Missouri Discovery Rule Update
“Fifty interrogatories?! Are you kidding me?!”
Thanks to updated discovery rules, this litigator’s exclamation may soon be one of the past. Our Ryan Nely summarizes these updates below.
On March 2nd, 2021, the Supreme Court of Missouri amended several of its discovery rules. These amendments resolved a conflict between the court rules and their legislative amendments. Previously, the state legislature modified the court rules, but the Supreme Court merely noted that the statute “puport[ed] to amend” the rules. The new rules formalize the legislative amendments and align the two sources of authority. These changes also bring Missouri’s rules closer to mirroring the Federal Rules of Civil Procedure, and they take effect September 2, 2021.
Rule 56.01 lays out general rules for the discovery process, and now those rules limit the scope of discovery to the “proportional needs of the case considering the totality of the circumstances.” Voluminous or difficult to obtain discovery can now be excluded if the court feels it is disproportionate to the case. This rule now also lays out the process for retrieving and destroying privileged information when it is inadvertently turned over in discovery.
The new Rule 57.01 now limits interrogatories to twenty-five total interrogatories, including discrete subparts. However, a party can exceed this limit (1) by agreement with their opposing counsel, (2) with permission from the court, or (3) if the interrogatories that exceed the limit are standard interrogatories approved or required by local rule. The new Rule 59.01 places a similar limit on requests for admission, capping such requests at twenty-five, subject to the same exceptions listed above. However, requests for the admission of the genuineness of documents remain unlimited. And the new Rule 58.01 now specifically includes electronically stored information (ESI) in permitted requests for production.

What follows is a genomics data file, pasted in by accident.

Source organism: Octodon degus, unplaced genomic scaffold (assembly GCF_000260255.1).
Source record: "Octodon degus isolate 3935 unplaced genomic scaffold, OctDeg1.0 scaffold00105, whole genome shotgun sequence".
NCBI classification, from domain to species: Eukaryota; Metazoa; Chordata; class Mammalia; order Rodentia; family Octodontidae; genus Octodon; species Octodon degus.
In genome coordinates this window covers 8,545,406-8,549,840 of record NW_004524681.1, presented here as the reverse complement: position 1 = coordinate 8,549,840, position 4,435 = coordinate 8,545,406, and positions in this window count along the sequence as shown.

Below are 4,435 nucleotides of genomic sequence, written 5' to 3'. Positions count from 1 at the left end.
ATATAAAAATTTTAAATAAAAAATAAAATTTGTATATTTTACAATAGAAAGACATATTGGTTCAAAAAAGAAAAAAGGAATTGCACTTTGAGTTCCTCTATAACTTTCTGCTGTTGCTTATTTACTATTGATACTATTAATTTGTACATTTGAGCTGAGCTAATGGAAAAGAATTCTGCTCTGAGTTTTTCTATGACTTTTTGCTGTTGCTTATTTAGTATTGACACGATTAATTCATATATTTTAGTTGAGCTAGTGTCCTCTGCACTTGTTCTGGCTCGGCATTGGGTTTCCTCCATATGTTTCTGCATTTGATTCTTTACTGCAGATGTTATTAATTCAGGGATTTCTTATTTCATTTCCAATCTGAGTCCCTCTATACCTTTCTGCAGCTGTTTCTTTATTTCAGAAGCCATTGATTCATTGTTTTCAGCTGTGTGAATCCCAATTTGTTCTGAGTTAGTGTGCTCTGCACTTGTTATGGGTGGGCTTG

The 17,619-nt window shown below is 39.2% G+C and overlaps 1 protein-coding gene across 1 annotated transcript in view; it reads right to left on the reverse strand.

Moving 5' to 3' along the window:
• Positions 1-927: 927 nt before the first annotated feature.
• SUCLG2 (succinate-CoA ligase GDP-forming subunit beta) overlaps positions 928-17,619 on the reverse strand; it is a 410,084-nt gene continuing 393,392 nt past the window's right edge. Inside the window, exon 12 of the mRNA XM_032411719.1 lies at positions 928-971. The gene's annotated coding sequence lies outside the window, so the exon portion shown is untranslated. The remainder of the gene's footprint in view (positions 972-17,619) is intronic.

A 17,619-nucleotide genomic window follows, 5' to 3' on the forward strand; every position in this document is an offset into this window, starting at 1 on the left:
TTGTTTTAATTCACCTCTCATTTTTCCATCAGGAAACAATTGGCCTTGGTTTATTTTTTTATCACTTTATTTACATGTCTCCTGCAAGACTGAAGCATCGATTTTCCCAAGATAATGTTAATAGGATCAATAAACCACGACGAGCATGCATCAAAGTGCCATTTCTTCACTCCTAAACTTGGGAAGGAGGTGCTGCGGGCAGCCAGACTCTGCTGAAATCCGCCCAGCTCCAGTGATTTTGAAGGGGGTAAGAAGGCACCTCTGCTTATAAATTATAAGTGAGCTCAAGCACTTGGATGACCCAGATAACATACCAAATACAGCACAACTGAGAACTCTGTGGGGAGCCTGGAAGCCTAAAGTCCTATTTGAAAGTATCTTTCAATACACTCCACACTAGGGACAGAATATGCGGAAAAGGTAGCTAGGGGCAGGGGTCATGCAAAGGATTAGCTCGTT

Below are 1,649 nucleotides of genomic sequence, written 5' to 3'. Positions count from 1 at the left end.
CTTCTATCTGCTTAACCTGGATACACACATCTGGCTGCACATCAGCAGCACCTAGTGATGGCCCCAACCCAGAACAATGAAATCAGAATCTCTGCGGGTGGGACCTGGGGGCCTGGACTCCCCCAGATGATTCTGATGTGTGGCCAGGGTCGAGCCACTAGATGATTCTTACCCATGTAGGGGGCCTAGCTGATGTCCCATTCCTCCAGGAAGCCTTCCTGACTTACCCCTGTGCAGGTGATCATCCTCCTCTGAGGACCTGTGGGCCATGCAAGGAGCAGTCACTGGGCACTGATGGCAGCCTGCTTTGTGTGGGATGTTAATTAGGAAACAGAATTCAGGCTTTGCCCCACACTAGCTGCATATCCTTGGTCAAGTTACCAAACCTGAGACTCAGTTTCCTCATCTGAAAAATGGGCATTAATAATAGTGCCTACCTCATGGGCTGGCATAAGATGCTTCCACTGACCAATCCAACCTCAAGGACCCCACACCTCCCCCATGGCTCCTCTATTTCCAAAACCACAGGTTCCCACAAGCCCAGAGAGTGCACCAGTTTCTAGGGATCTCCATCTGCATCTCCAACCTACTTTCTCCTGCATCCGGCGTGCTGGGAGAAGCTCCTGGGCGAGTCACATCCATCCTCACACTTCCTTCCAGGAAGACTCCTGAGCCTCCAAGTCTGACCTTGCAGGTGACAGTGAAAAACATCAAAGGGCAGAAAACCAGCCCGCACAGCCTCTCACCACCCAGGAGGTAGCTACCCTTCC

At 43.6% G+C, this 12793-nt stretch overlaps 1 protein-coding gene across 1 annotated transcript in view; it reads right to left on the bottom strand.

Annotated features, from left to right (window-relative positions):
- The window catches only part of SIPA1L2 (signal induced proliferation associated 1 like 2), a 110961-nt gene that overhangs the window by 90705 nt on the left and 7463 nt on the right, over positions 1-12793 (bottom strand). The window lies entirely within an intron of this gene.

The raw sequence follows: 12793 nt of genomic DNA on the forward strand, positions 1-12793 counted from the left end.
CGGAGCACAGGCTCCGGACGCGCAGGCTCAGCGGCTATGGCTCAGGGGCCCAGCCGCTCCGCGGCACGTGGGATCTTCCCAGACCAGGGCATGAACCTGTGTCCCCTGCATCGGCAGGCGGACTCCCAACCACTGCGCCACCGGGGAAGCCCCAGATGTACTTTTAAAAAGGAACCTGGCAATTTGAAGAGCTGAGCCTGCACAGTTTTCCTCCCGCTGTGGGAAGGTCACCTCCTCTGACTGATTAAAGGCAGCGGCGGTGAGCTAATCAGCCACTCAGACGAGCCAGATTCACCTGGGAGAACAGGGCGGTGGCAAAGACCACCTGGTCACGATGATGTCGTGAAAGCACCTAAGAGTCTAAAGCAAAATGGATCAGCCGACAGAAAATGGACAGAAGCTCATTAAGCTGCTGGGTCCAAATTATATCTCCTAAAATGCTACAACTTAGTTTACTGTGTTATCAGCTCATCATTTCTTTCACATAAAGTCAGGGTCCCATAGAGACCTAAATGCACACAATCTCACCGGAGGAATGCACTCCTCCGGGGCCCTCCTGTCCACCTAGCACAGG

Finally, the new Rule 57.03 places new limits on depositions. Depositions are now limited to one day of live testimony for a maximum of seven hours per witness. Each party is now also only permitted ten total depositions. Either party can exceed this limit, either by agreement with their opposing counsel or with leave of the court. The new rule also allows for the court to impose “an appropriate sanction” on any person who “impedes, delays, or frustrates the fair examination of the deponent,” so interference with depositions may now carry formal consequences under the rules. A plaintiff must also obtain leave of the court to proceed with a deposition less than thirty days after any defendant has been served in the case unless a defendant has noticed up a deposition of their own or sought their own discovery. In this case, a quick discovery request by the defendant could open them up to quick depositions by the plaintiff.
National litigators who rely on local counsel in Missouri will want to stay informed on how our courts implement and enforce these updated discovery rules.